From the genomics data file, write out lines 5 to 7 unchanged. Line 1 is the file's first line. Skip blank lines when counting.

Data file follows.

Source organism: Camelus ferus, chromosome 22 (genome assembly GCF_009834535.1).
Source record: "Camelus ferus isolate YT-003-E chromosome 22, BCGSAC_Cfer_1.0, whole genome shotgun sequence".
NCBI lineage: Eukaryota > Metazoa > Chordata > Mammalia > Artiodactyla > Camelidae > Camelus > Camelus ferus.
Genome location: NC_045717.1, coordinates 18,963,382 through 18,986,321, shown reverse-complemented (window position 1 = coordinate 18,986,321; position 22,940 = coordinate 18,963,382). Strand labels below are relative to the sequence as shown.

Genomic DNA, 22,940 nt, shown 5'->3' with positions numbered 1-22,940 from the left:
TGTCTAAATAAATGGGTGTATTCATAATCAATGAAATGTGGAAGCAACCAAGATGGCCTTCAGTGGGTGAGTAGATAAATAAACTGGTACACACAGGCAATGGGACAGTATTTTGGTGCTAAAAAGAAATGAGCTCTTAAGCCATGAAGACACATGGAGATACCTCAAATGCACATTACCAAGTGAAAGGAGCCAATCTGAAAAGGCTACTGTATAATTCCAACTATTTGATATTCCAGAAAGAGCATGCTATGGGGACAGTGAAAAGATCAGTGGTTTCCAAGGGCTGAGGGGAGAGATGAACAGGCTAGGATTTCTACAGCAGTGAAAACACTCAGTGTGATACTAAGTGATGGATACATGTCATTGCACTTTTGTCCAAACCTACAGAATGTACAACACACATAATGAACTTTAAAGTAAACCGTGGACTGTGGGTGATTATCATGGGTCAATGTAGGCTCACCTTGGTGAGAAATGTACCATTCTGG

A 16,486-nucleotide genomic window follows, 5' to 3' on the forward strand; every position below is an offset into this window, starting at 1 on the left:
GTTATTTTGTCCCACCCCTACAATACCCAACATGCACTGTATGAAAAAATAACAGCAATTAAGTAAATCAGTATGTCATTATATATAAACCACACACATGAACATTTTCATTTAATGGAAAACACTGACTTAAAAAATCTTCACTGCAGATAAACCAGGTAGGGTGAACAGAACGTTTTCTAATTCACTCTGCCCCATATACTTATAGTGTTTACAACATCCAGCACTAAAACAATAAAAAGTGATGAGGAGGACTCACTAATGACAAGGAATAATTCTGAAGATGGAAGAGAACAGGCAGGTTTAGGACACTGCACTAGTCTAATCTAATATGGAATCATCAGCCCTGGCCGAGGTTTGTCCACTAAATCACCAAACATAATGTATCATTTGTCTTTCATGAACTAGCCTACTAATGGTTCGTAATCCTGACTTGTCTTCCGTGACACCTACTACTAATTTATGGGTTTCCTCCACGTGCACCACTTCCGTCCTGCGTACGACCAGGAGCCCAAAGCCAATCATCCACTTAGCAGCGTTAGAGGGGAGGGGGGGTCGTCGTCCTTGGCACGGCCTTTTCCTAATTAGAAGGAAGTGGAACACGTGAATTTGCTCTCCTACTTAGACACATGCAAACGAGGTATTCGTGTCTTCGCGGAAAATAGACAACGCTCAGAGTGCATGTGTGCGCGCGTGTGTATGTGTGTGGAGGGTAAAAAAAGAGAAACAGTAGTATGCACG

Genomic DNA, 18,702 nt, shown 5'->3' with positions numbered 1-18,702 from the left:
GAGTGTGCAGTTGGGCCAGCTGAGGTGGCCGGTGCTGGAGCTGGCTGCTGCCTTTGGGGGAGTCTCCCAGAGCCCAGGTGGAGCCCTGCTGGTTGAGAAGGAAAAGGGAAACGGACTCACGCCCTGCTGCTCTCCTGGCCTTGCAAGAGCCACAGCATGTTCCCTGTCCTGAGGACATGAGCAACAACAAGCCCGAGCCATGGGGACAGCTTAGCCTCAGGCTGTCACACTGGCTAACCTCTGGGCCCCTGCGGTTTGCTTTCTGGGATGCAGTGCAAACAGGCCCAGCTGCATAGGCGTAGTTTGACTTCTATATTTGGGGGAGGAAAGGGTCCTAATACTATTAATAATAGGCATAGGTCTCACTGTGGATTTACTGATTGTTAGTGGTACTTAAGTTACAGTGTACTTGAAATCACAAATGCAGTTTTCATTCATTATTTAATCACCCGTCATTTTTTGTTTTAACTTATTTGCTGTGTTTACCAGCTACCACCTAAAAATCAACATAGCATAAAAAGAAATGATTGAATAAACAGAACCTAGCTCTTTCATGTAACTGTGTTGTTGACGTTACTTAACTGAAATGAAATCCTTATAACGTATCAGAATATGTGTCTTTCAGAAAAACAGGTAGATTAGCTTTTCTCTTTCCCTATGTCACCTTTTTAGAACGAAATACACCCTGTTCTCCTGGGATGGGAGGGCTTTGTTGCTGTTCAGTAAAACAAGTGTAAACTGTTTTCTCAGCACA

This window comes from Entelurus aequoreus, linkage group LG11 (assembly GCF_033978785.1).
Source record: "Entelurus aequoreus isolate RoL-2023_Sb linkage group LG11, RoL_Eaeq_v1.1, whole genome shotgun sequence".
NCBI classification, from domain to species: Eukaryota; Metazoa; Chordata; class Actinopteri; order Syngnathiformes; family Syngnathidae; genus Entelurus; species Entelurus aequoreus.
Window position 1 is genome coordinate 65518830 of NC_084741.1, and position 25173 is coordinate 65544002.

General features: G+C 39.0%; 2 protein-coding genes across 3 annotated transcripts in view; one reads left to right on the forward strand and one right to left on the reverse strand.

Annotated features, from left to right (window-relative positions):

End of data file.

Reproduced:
Genomic DNA, 22,940 nt, shown 5'->3' with positions numbered 1-22,940 from the left:
TGTCTAAATAAATGGGTGTATTCATAATCAATGAAATGTGGAAGCAACCAAGATGGCCTTCAGTGGGTGAGTAGATAAATAAACTGGTACACACAGGCAATGGGACAGTATTTTGGTGCTAAAAAGAAATGAGCTCTTAAGCCATGAAGACACATGGAGATACCTCAAATGCACATTACCAAGTGAAAGGAGCCAATCTGAAAAGGCTACTGTATAATTCCAACTATTTGATATTCCAGAAAGAGCATGCTATGGGGACAGTGAAAAGATCAGTGGTTTCCAAGGGCTGAGGGGAGAGATGAACAGGCTAGGATTTCTACAGCAGTGAAAACACTCAGTGTGATACTAAGTGATGGATACATGTCATTGCACTTTTGTCCAAACCTACAGAATGTACAACACACATAATGAACTTTAAAGTAAACCGTGGACTGTGGGTGATTATCATGGGTCAATGTAGGCTCACCTTGGTGAGAAATGTACCATTCTGG

A 16,486-nucleotide genomic window follows, 5' to 3' on the forward strand; every position below is an offset into this window, starting at 1 on the left: